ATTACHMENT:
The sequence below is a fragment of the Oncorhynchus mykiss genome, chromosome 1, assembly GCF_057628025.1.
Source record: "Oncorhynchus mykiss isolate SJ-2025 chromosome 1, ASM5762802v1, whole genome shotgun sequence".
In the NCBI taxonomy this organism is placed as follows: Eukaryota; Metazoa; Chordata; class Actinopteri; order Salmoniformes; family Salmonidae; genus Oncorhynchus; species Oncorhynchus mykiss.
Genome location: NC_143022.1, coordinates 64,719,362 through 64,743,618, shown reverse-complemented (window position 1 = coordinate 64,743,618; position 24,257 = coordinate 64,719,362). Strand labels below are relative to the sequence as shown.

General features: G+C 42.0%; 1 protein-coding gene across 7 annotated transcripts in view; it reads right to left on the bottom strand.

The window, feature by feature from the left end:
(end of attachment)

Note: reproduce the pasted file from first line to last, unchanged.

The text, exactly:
The sequence below is a fragment of the Oncorhynchus mykiss genome, chromosome 1, assembly GCF_057628025.1.
Source record: "Oncorhynchus mykiss isolate SJ-2025 chromosome 1, ASM5762802v1, whole genome shotgun sequence".
In the NCBI taxonomy this organism is placed as follows: Eukaryota; Metazoa; Chordata; class Actinopteri; order Salmoniformes; family Salmonidae; genus Oncorhynchus; species Oncorhynchus mykiss.
Genome location: NC_143022.1, coordinates 64,719,362 through 64,743,618, shown reverse-complemented (window position 1 = coordinate 64,743,618; position 24,257 = coordinate 64,719,362). Strand labels below are relative to the sequence as shown.

General features: G+C 42.0%; 1 protein-coding gene across 7 annotated transcripts in view; it reads right to left on the bottom strand.

The window, feature by feature from the left end: